Syria refugees need ‘concrete action’, not just promises
AMMAN - British charity Oxfam on Monday said it was time for concrete action on stumping up aid and not just words and pledges to help the millions of refugees from Syria's conflict.
"Rich countries meeting in London this week must commit to real changes that will improve the lives of millions of Syrians," Oxfam said in a report.
"Aid funding and resettlement places offered so far were often so low as to be little more than token gestures," it said.
"Syrians in need are waiting for actions not just kind words and promises."
Host country Britain has said an international donor conference Thursday will urge participating countries to double the amount of money they are giving to tackle the humanitarian crisis.
Germany and Norway, along with the United Nations and Kuwait, are co-hosting the London gathering of world leaders.
They will discuss how to help 13.5 million people who are either vulnerable or displaced inside Syria, as well as 4.2 million people who have fled to neighbouring countries like Jordan and Lebanon.
Last year, UN agencies asked for $8.4 billion (7.7 billion euros) from governments worldwide to fund the Syrian aid effort but received only $3.3 billion.
Oxfam called for "a jolt" at the London conference.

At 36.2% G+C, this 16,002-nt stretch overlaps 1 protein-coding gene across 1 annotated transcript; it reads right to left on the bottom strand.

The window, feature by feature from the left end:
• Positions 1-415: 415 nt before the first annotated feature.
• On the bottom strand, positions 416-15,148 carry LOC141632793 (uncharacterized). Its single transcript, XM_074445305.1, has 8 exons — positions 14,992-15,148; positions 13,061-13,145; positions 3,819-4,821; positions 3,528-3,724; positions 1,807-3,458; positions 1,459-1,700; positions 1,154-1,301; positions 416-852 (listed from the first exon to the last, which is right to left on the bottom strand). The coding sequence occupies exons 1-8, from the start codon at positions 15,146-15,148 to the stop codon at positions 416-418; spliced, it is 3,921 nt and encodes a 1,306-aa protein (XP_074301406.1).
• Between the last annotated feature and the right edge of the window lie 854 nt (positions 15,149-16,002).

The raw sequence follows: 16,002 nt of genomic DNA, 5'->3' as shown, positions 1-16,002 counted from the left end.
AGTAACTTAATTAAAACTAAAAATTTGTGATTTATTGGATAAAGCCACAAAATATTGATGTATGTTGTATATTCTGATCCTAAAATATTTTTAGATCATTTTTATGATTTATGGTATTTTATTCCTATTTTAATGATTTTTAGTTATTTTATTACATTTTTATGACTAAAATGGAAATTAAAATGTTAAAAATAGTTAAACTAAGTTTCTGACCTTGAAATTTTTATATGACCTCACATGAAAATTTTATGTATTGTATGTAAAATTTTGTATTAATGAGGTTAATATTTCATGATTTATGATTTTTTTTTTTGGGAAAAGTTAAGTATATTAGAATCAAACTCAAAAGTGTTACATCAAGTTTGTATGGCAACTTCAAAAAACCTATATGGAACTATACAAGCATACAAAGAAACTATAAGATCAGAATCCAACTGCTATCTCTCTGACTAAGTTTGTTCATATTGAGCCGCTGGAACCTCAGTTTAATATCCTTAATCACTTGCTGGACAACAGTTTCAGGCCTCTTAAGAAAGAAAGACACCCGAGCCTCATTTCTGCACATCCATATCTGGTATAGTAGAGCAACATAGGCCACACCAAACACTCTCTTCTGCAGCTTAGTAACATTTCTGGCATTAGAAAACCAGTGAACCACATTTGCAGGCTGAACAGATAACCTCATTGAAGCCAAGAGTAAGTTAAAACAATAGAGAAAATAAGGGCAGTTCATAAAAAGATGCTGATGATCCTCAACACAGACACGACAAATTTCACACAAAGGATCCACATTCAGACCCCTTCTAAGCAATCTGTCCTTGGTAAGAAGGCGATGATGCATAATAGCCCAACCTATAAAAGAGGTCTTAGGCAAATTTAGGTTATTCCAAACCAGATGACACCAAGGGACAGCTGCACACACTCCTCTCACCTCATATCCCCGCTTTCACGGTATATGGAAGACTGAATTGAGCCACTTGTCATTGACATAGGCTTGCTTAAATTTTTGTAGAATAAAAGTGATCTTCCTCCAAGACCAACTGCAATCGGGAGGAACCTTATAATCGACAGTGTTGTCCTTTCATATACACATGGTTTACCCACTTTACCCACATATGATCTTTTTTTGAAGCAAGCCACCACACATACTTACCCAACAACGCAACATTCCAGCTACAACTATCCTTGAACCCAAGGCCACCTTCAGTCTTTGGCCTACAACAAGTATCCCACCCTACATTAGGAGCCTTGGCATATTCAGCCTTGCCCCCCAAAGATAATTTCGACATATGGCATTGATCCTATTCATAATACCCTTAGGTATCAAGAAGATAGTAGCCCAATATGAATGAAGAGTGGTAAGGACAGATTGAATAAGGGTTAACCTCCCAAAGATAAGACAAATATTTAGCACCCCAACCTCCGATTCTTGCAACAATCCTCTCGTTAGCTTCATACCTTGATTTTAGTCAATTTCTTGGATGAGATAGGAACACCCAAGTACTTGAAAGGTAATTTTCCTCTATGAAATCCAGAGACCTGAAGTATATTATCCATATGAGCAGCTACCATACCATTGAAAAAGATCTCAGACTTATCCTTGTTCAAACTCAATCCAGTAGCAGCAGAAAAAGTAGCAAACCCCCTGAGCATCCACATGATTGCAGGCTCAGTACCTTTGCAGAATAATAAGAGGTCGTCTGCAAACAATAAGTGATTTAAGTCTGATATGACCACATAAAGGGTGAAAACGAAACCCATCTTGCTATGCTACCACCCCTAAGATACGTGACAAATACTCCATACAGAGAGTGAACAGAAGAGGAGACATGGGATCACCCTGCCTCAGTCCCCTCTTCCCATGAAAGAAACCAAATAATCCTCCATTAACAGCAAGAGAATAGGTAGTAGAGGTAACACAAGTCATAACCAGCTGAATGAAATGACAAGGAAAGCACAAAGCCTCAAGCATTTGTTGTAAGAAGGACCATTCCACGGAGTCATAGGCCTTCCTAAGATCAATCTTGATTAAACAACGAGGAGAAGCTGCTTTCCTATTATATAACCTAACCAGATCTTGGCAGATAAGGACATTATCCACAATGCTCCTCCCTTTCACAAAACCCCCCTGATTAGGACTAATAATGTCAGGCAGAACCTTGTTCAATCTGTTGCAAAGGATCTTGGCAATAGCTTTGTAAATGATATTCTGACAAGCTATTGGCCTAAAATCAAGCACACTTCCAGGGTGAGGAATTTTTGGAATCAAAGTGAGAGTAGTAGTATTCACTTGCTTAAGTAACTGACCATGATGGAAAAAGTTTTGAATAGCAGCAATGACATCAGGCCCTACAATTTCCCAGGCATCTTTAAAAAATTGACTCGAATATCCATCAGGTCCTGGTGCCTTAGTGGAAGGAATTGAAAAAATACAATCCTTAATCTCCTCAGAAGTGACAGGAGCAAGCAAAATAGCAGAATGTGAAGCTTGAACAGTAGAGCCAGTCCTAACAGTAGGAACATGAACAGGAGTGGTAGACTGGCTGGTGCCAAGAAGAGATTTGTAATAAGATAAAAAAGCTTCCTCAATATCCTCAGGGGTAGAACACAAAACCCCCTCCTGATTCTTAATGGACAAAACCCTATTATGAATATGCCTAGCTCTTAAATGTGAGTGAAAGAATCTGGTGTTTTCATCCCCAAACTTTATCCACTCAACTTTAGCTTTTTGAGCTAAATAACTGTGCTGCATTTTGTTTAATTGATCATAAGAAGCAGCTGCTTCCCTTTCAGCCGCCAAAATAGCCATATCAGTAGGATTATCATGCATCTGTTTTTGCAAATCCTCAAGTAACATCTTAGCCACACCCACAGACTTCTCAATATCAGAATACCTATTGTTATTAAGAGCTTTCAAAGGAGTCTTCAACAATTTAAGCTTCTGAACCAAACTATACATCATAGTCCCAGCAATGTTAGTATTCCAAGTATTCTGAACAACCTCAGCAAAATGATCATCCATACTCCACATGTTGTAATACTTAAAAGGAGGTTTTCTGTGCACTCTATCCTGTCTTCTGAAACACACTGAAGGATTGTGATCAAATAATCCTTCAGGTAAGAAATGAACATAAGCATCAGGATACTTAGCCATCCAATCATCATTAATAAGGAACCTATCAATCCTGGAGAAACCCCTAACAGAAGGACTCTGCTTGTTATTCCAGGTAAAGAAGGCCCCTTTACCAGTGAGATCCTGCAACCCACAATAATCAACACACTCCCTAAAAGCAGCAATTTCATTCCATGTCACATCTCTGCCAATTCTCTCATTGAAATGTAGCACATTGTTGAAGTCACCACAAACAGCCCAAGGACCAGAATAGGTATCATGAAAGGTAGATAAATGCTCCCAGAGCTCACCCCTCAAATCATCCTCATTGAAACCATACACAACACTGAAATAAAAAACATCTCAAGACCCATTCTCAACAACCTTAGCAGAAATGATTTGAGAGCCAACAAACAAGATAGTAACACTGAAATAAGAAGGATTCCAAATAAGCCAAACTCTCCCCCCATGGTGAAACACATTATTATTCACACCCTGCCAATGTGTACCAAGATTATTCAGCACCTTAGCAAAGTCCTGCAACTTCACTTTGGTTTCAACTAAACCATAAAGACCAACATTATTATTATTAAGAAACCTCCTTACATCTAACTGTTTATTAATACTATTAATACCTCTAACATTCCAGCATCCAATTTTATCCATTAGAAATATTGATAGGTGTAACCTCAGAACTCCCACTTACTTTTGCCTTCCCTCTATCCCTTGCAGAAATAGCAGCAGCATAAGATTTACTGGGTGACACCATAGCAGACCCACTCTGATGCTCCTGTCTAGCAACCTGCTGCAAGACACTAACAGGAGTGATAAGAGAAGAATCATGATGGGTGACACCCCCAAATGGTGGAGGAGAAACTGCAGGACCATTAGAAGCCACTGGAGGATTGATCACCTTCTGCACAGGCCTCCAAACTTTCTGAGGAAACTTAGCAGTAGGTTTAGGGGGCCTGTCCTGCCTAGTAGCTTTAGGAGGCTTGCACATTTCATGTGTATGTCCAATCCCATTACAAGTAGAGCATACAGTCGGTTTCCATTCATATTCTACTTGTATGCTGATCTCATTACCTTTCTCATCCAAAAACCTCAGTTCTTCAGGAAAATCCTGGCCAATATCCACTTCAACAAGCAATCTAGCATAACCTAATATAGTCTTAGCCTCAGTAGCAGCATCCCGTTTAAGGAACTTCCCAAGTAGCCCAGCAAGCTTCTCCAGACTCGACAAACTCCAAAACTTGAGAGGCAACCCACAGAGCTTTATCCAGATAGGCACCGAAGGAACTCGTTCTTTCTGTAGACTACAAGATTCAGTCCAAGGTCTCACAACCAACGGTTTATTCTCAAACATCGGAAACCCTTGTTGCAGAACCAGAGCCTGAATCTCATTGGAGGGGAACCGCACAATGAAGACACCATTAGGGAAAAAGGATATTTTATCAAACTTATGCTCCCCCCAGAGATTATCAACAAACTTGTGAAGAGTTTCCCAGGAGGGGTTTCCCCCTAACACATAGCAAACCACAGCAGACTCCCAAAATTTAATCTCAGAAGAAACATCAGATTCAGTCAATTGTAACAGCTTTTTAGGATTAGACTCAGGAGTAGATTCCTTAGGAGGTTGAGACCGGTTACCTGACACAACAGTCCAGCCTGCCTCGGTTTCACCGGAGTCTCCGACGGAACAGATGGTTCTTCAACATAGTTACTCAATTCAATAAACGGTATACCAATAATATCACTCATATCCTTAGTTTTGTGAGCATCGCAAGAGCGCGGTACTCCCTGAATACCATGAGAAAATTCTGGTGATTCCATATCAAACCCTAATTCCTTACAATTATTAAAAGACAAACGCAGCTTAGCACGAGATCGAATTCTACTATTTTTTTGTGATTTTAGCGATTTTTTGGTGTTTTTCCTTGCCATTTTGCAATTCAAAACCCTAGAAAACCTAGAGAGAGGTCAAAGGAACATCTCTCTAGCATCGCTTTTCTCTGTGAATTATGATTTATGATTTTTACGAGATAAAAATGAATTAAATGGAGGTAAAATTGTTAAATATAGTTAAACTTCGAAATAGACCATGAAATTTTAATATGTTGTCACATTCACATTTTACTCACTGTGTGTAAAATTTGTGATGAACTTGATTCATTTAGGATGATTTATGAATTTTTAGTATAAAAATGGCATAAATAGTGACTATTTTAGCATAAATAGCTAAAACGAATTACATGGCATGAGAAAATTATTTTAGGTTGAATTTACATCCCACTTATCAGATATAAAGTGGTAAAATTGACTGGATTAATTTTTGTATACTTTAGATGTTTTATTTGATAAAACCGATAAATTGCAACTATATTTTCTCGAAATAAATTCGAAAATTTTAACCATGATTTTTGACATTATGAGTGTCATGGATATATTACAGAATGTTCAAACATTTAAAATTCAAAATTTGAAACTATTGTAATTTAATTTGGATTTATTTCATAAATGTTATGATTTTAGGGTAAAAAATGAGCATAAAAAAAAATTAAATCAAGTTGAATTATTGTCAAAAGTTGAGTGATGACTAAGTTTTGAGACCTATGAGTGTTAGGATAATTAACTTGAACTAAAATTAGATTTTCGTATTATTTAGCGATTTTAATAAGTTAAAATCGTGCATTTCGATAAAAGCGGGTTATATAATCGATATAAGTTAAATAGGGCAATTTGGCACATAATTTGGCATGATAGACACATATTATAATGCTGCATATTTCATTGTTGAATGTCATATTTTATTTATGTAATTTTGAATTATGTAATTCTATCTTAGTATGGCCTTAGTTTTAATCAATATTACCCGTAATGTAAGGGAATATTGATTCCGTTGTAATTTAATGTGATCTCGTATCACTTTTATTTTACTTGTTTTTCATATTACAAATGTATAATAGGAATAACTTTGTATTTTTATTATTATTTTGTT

Its latest "fair share analysis", calculating aid according to size of national economies, showed that Germany, the Netherlands, Sweden and Britain were the most generous donors, whereas energy-rich Qatar and Saudi Arabia as well as the United States had only "contributed a smaller percentage of their fair share".
"Australia, France and Russia have increased their direct involvement in the conflict but fail to fund the appeals as much as they should," Oxfam said, referring to their military campaigns in Syria.
"Look at Norway, Belgium, and Kuwait. They have given much more than their fair share in aid. How can France, Saudi Arabia, and Russia explain their shortfalls?" asked Andy Baker, who leads Oxfam's response to the Syria crisis.
"In comparison, Syria's small neighbours Lebanon and Jordan... have spent the equivalent of 6,892 percent and 5,628 percent of their fair share in aid respectively."
Oxfam said that Britain, "in contrast to its generosity with aid funding, has offered to resettle 20,000 refugees by 2020.
"If spread across the UK, that would mean each of its 69 cities receives around 60 refugees per year, hardly a massive influx."
It said the United States, France, Russia, Spain and the Netherlands "also still desperately lag behind in resettling Syrians".